The FuzeW cryptocurrency hardware wallet is a legacy product on the market, and it has some exciting features that make it stand out. This review will go through all of them to help you decide whether or not this is a suitable device for you!
The FuzeW chip card, a USB charging dock, a recovery sheet, and a booklet with basic instructions are all included in the package. The chip card is the size of a credit card and may easily be mistaken for one.
The chip card incorporates a keypad with three buttons: left and right buttons for navigating options and a circular button to turn on the chip card and make a selection. Above those buttons is a black-and-white screen that displays information as needed. PINs and choices may be input directly on the card.
This device has a significant advantage: it’s thin and passes as a credit card. It also has a tiny UI directly on the surface of the card.
Activate and Setup Review
I connected it to a power source for close to an hour before pushing the power button. It first asks me to create a PIN. After that, I choose to configure it as a new device (generating a seed phrase) or recover an old configuration (restoring a private key). I select the former option. Then it instructs me to record my 24-word recovery phrase. It then has me answer questions about words in my seed phrase after generating the private key. I have five opportunities to respond correctly, or the device will restart the installation. When I’ve finished identifying several words, it then inquires if I’m creating a passphrase. After the setup is completed and the seed phrase is set, it provides me with a Bluetooth pairing number.
I downloaded and installed the “W Manager” mobile app (no desktop version is available). It shows me a visual representation of all of my previous setup stages and requests the device’s serial number. The hardware wallet’s serial number is the Bluetooth pairing number on the FuzeW chip card display. If the card does not display anything, restart it (turn it on and off), and you’ll notice the number after entering your PIN. The next screen tries to link with my FuzeW chip card after I input the serial number. Once everything is in order, I select a name for my FuzeW identity. When the card is powered on again, the name will appear as indicated. That concludes the procedure!
Activating and setting up your chip card is straightforward. It’s simple to confirm the seed phrase. The app causes slight confusion when it asks for the serial number instead of the Bluetooth pairing number (a suggestion for future changes).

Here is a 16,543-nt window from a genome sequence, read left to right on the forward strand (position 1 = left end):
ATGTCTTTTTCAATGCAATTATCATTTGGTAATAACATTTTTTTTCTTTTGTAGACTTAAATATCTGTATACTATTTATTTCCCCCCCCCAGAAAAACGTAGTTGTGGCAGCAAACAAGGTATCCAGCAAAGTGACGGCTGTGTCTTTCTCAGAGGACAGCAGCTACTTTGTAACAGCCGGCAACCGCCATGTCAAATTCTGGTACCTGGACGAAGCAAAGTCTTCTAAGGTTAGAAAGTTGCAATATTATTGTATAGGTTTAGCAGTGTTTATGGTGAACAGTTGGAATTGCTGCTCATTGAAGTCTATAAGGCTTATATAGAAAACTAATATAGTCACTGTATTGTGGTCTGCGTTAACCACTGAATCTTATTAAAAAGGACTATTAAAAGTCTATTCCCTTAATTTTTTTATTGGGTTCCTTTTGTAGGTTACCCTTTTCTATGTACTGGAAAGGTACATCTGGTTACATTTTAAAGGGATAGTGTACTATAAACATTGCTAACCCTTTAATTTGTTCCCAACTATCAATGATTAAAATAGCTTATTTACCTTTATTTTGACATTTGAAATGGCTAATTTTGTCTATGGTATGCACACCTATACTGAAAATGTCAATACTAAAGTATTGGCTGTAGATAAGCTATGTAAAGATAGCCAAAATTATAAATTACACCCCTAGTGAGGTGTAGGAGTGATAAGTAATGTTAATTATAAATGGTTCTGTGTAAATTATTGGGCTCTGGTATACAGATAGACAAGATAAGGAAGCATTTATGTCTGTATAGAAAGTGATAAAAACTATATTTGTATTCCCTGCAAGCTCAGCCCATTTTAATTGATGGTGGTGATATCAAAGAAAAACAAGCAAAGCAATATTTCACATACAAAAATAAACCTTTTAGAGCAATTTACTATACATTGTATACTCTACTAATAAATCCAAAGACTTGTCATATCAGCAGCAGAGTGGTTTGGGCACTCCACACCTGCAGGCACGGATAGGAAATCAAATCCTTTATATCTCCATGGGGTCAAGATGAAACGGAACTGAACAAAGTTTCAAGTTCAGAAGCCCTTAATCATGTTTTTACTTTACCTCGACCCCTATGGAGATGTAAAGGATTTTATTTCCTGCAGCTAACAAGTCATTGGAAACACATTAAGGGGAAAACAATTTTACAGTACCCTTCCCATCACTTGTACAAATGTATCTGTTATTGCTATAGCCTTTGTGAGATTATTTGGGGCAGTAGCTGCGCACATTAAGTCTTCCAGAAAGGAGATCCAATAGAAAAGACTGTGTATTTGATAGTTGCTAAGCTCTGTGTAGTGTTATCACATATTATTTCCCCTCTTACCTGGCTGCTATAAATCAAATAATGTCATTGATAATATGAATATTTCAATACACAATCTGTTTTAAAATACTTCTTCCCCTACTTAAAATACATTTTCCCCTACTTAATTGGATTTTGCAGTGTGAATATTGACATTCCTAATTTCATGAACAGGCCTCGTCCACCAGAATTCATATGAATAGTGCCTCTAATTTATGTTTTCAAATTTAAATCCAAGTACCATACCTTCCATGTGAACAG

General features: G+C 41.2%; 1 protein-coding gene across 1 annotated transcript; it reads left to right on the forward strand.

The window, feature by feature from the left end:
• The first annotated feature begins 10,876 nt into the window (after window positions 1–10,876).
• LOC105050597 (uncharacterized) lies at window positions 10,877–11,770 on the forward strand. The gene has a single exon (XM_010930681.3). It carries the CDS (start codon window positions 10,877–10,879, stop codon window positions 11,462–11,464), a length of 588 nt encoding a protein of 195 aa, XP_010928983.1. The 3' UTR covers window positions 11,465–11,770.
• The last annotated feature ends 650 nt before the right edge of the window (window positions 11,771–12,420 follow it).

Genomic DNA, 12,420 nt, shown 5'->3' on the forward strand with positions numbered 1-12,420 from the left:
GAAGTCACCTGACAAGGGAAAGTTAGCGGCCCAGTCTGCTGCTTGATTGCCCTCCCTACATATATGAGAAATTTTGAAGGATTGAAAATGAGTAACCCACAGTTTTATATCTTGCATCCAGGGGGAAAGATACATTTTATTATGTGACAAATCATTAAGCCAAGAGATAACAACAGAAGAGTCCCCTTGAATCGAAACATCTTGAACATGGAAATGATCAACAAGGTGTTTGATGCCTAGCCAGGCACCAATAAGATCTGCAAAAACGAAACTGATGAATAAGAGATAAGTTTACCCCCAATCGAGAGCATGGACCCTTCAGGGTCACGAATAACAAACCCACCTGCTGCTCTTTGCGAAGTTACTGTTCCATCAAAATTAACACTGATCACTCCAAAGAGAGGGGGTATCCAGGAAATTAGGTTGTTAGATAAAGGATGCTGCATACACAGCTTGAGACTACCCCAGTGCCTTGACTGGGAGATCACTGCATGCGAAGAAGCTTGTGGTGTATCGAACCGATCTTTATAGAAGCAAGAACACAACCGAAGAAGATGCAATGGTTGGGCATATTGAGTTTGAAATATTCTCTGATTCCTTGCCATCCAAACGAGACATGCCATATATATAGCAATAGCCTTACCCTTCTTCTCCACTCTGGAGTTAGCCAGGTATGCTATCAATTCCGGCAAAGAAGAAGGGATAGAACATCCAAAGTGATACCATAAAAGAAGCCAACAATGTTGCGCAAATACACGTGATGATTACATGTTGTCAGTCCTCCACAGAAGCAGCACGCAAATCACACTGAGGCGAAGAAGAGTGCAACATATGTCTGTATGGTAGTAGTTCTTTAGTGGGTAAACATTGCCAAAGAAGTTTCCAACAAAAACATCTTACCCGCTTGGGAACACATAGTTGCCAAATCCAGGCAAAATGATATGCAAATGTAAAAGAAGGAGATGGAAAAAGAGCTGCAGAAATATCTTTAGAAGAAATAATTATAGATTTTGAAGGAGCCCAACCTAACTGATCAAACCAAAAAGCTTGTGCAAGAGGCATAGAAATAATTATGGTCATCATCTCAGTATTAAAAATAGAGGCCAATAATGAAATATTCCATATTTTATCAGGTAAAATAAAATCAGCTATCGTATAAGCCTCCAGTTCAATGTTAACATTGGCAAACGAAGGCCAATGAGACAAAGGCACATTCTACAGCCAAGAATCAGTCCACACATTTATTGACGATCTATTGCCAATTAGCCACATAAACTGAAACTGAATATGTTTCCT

The mobile app sets you up with wallets for three cryptocurrencies: FuzeX, Bitcoin, and Ethereum. You may also exchange coins between your wallets using Changelly (note: if you’re in the United States, you can’t use this service). You start with a single public address when using Bitcoin, but you can add more addresses.
For receiving, select the cryptocurrency you want to use. A clipboard symbol will appear next to the public address, and you can copy the string by clicking the icon. You may also make a QR code by entering the amount sent and tapping “Generate QR.”
To send a transfer, go into the cryptocurrency you want to use and then change to “Send.” Enter the recipient’s address and amount. Then pick your mining fees. After you’ve entered all of the data, press “Confirm.” A figure appears on the mobile app screen and the FuzeW chip card display. The numbers should match. If they do, confirm by pressing the circular button on the card keypad.
It’s pretty easy to transfer funds. QR codes or simply copying/pasting the data are both options. If you want to exchange in/out of the coins supported by FuzeW, utilizing the swapping functionality is useful. You can’t use this feature if you’re a citizen of the United States (Changelly doesn’t accept U.S. applicants).
This card is EAL5+ certified and meets many security encryption protocols. All actions happen in the mobile app, and the card is needed to sign transactions. The FuzeW chip card requires a PIN to operate. You can establish a passphrase for your wallet. Because the card utilizes several encryption techniques, there’s little to be concerned about getting hacked.
You may add as many as five additional cryptocurrencies: XRP, BCH, LTC, DOGE, and DASH. The mobile app also allows you to quickly browse a list of ERC-20 tokens that you can add and manage right from your phone.
There are probably a lot of questions about FuzeX. It’s an older idea intended to make payments using cryptocurrency more accessible, but it never took off. Tendering payments aren’t as prominent now as they were in the past. Defi and NFTs are currently at the forefront of attention. You may read all about FuzeX on this Reddit thread.
The FuzeW is a small, inconspicuous hardware wallet that’s simple to set up and use for transactions. It’s secure, waterproof to a degree, and adheres to numerous security standards. But it’s showing its age. There’s no support for connecting to modern decentralized apps, including participating in the defi ecosystem and the growing NFT space. It’s restricted to a handful of cryptocurrencies and can’t handle modern coins. If you’re only interested in Bitcoin and Ethereum, as well as any of the currencies mentioned above, the FuzeW could be a great hardware wallet to manage your money. However, because you can’t access newer coins and dapp services, you’ll be restricting yourself if you limit yourself to just those cryptocurrencies.